North Coast Puzzle Club (NikPik)

Welcome to NikPik! Yes, that's sort of a reverse acronym for North Coast Puzzle Club or NCPC. Here you'll always find a puzzle or two to work on during those downtimes where others look at TikTok or text their friends or watch YouTube videos, and members will be able to post their own puzzles for others to work on both during our meetings and whenever else they have time.

Speaking of meetings, we will meet Mondays from 6:30 - 8 pm at various public and private places, according to the wishes of members and availability. There is no cost to participate in the meetings or use this site, as the idea is to provide a place and time for people to gather and have fun with puzzles and games and other nerdy stuff, and maybe even learn a thing or two!

NEXT MEETING
February 19, 2024
6:30 pm

Obelisk Beer Co.
598 Bond St
Astoria


Fermi Problems and AI!
At our next meeting, let's talk about and do some Fermi problems (estimation) and talk about AI solutions to really hard problems (i.e. protein structure, drug discovery, politics, Palestine, weather, etc.). Here is a list of Fermi problems we could work on (we can either look up the answers or there is an answer sheet available which I'll bring):

Fermi Questions Beachwood Invitational 1/28/23 (from Science Olympiad Fermi Questions page)

1. How many students are competing in today’s Beachwood Invitational Division C across all teams?

2. How many Earths, placed side-by-side, would it take to stretch across the Milky Way Galaxy?

3. How long ago, in months, was the first Science Olympiad National Tournament?

4. What is the population density of Ohio, in people per acre?

5. How many matchbox cars placed end-to-end would it take to make a straight line from Cleveland, OH to Cincinnati, OH?

6. How many volleyballs would fit in Lake Erie?

7. 717

8. 1346

9. How many Earths will fit in the Moon?

10. How many total legs would there be in a great hundred dogs plus a score of cats?

11. How many honey bees are there in the world?

12. How long, in minutes, would it take the average person to type Shakespeare’s Romeo and Juliet?

13. How many days ago did John Hancock “John Hancock” the Declaration of Independence?

14. If the entire US population stood in a socially-distanced line, how many millimeters would it stretch?

15. What is the land area of Earth in hectares?

16. How many runs have been scored in Major League Baseball’s history?

17. How many accounts follow the most-followed Twitter account?

18. How many letters are in the English Alphabet?

19. How many grains of rice are in a 10 kilogram bag of rice?

20. What are the odds of getting heads on 12 straight flips of a standard quarter?

21. How many Earths does a single water molecule weigh?

22. How tall was Robert Pershing Wadlow, the tallest known human in history, in attometers?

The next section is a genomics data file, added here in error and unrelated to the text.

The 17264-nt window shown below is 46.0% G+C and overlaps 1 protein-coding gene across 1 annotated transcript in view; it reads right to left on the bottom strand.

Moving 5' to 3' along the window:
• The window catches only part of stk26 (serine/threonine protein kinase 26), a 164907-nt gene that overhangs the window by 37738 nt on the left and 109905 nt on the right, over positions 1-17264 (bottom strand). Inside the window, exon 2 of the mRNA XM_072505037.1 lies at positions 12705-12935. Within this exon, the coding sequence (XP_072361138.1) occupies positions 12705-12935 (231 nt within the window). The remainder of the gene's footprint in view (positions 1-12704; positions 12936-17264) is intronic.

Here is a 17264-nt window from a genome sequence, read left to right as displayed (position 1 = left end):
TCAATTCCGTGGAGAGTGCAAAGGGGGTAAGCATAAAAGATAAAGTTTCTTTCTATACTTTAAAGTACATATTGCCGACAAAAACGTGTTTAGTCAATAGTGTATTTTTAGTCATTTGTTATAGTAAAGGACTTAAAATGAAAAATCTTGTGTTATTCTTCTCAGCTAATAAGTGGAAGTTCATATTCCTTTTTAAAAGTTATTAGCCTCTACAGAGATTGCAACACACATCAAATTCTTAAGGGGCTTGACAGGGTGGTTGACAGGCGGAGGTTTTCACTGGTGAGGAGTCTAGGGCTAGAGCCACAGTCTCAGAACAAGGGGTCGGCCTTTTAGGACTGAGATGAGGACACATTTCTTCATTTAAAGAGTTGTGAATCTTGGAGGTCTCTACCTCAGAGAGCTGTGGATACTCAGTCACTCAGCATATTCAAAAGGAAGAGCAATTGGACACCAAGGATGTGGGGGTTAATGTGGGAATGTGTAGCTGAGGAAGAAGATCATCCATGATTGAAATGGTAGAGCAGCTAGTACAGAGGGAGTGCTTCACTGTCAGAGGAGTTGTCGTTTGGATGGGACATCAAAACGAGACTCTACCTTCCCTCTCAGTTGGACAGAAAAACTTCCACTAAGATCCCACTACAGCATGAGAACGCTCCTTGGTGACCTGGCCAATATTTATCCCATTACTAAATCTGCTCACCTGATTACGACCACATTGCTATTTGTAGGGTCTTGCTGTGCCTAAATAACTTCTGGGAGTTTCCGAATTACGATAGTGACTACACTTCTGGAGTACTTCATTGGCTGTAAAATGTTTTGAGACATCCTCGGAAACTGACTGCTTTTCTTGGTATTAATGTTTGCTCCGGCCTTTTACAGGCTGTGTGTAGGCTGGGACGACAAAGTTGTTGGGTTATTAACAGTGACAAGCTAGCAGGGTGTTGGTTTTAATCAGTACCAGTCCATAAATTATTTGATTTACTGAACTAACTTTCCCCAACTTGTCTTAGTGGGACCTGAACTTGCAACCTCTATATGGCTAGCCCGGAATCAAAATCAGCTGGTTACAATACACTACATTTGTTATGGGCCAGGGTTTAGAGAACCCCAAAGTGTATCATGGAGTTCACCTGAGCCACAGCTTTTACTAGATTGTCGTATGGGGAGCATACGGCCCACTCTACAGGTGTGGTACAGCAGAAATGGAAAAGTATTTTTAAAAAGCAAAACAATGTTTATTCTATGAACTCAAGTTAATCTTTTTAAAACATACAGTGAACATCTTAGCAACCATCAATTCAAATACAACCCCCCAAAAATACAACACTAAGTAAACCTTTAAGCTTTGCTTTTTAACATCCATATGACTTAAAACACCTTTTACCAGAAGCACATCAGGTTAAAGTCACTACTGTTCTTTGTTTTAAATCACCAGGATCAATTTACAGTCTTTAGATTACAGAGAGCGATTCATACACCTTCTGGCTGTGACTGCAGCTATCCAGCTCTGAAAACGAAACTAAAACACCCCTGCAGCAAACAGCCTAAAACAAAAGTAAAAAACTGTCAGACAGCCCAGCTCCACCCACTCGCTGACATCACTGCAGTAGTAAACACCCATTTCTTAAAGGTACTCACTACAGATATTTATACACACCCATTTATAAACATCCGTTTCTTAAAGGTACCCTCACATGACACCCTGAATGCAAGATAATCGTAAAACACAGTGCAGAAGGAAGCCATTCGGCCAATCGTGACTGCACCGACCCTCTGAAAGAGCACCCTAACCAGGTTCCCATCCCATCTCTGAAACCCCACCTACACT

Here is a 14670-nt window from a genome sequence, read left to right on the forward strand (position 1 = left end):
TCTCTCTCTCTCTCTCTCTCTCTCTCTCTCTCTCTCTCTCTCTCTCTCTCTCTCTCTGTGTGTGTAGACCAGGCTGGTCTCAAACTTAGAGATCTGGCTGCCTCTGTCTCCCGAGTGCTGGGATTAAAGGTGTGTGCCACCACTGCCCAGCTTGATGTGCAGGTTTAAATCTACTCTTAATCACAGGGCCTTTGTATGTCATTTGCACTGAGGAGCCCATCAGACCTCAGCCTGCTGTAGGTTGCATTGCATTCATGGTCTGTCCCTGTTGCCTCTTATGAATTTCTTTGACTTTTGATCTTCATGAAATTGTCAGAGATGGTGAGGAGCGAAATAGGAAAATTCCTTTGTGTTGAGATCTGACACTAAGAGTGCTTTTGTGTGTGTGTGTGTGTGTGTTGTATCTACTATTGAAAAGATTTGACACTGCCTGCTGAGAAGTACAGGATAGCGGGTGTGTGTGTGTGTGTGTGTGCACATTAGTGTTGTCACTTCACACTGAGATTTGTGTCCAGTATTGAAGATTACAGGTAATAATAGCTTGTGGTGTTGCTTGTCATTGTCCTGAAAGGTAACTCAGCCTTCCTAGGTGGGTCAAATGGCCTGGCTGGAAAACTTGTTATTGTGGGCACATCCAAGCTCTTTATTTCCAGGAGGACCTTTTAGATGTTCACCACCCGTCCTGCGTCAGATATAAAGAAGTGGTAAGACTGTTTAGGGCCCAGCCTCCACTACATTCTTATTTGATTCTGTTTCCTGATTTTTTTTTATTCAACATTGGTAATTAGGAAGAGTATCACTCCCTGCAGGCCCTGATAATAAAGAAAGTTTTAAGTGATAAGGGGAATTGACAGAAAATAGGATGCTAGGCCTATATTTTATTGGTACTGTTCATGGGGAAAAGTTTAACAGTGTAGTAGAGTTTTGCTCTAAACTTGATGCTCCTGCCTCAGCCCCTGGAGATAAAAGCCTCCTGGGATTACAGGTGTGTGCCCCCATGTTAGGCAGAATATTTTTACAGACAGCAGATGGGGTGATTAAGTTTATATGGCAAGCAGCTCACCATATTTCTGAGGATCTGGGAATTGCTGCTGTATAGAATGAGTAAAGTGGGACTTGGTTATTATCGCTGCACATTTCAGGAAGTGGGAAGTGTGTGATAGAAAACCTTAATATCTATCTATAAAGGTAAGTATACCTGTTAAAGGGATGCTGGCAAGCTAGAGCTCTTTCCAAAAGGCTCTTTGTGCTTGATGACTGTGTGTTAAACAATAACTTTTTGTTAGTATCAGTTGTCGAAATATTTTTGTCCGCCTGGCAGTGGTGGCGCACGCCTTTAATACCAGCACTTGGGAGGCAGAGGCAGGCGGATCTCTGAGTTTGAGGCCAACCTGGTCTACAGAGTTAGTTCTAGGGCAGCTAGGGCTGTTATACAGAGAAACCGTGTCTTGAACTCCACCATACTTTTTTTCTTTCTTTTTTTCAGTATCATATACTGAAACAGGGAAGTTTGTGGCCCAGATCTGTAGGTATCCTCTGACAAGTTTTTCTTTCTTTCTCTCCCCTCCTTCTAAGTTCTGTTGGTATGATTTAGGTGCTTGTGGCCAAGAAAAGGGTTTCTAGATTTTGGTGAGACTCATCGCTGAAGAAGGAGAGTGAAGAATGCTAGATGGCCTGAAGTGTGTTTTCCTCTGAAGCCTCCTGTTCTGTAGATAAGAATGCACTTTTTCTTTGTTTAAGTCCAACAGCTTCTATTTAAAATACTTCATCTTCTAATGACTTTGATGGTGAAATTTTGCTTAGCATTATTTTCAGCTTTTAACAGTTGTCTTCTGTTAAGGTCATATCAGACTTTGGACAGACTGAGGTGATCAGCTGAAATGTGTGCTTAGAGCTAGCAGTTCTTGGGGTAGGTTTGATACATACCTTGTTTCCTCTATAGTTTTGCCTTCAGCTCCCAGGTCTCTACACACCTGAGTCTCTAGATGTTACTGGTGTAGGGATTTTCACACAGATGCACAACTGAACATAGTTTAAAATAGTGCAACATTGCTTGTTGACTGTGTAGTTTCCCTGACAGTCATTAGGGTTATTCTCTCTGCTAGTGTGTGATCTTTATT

23. What is the weight of an average male Asian elephant, measured in the weight of an average adult American man?

24. How much does an average woman’s fingernail weigh in rontograms?

25. What is the speed of light in meters per second?

26. If every fish on earth was being hunted by every cat on earth, how many cats would there be per fish?

27. How many gigaparsecs is it from Beachwood, OH, to Marietta, OH?

28. How many text characters are in the content pages of Wikipedia?

29. How much electricity was used globally in 2022, in picojoules?

30. How many regular M&Ms would fit inside the sun? Assume the M&Ms do not melt or stick together

31. How many standard lab goggles would it take to equal the weight of a full-grown adult blue whale?

32. How many grains of sand are there on the beaches and deserts on Earth?

33. How many days would it take Usain Bolt to run the average distance from the Earth to the moon and back, assuming he runs continuously and at world-record pace the entire time?

34. What is the brightness of the sun, in lumens?

35. How many fortnights ago did dinosaurs become extinct?

36. How many replacement passenger automobile tires are sold in the US every year?

37. What is the height of Mt. Everest in exameters?

38. How many human babies are born every year?

39. An ampere is equal to how many electrons per second?

40. How many faces are there on a rhombicosidodecahedron?

41. How many standard Oreos placed flat, side by side, would it take to circle the earth at the equator?

42. How many keys are on a standard piano?

43. How many pizzas are ordered in the US every year on Super Bowl Sunday?

44. What is the volume of Lake Erie, in attoliters?

45. What is the volume of a regulation golf ball, in hectoliters?

46. How long would it take a person walking at average human walking speed to travel the distance from NYC to LA?

47. How much water goes over Niagara Falls every year, in teraliters?

48. How many leaflets do Aesculus glabra (Ohio Buckeye) leaves usually contain?

49. 7842 (that's 78 to the 42nd power)